Not your Typical “Summer School”


A collage of images featuring students learning to code.

For middle and high school students in Georgia, a unique summer learning program is taking math and science class to a whole new level.

The Summer STEM Program was founded by the Georgia Institute of Technology’s Center for Integrating Science, Math, and Computing. It consists of a transportation-themed camp that takes place over the summer break. Over the course of two weeks, students from Chamblee Middle School and Forest Park High School become transportation engineers. They build robotic LEGO vehicles. They create their own transportation-themed smartphone applications. They meet and attend talks with Georgia Tech engineering students. They even tour real-world transportation facilities like the Traffic Management Center in Atlanta.

“We really connect them to a real-life experience,” said Richard Terning. Terning is a physical science teacher at Chamblee. He is one of three outstanding teachers from the Atlanta area selected to lead the summer program. The other program leaders are Art Williams, a math teacher at Forest Park, and Cindee De Veaux, a math teacher at Chamblee.

During the summer program, students are introduced to 21st century concepts that would probably leave a few adults scratching their heads. But the way the program’s content is structured and presented makes things seem more fun than challenging.

In the Advanced App Development activity, students learn to create functional smartphone applications. This is the perfect hands-on introduction to software engineering. The LEGO robotics activity—which involves designing, building, and racing LEGO vehicles—sounds like just another fun way to spend a summer afternoon, but it truly gives students a feel for the way transportation engineers think and work.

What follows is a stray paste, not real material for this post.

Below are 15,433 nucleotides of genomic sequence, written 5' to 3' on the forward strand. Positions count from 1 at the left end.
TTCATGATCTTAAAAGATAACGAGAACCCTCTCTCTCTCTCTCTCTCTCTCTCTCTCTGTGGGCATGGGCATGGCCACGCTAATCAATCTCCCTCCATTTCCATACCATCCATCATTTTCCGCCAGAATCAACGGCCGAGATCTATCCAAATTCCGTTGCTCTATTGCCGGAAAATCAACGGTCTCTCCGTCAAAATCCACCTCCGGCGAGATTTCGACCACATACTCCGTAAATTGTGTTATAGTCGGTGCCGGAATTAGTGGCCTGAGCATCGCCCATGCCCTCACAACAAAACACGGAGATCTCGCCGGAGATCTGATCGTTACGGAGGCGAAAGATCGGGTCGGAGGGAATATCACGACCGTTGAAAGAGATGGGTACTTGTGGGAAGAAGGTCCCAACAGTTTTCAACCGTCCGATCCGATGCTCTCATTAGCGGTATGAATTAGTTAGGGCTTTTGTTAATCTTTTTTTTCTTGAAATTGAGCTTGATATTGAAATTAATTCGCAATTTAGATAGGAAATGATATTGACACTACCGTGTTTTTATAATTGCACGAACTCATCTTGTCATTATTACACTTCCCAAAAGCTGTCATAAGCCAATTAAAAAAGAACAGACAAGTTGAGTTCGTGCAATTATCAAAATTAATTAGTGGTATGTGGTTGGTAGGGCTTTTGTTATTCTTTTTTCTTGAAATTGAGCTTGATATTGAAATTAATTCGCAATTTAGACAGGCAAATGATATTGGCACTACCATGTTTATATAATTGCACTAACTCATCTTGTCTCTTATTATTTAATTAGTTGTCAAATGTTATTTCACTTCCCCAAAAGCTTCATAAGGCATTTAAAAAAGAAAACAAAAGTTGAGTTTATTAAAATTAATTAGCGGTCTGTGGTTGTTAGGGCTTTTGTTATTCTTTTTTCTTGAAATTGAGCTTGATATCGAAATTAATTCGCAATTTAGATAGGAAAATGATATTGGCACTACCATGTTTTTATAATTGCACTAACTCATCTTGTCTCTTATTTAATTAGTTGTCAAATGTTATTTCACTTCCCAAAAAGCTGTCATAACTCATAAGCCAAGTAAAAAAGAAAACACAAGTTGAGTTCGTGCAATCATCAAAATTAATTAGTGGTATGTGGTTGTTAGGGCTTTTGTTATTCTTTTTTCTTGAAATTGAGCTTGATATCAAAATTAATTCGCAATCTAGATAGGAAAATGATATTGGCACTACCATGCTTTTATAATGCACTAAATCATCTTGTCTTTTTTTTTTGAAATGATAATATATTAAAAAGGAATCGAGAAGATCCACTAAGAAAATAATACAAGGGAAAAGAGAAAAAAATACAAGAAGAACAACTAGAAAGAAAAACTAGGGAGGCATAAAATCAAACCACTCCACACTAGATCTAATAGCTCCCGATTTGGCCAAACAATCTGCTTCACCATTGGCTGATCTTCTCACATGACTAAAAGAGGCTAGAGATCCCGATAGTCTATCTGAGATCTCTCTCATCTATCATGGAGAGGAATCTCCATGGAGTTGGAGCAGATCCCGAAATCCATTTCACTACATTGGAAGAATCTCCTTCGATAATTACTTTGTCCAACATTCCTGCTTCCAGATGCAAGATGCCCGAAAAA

“They’re receiving a million-dollars-worth of information in my opinion,” Williams said. “They’re going to be able to go back to their school and have higher confidence. It should stimulate more interest in engineering, and also give them the confidence where they can say, ‘I think I could move into an engineering field or be a computer scientist.’”

“Being able to actually come out and do things that people are doing in the real world is helpful to transfer back to the classroom,” said De Veaux.

Educators say transportation makes the perfect theme because it combines concepts from engineering and computer science. Touring the Transportation Management Center in Atlanta showed students a fully-functional operations center in action. This served as a real-world example of the way computer scientists and engineers work together to manage traffic in a busy metropolitan area.

Participants also meet and interact with transportation engineering students from Georgia Tech. This shows students that people not much older than themselves are becoming professional computer scientists and transportation engineers.

“It’s great for [the students] to see real-life graduate students and researchers,” Terning said.

The Summer STEM program is scheduled to run for its third year in 2015. To learn more about the program, click here. And make sure to keep following Fast Forward to learn more about similar extracurricular programs near you!



Aaron Mack
Fast Forward: Volume 2 Issue 4 – Pipeline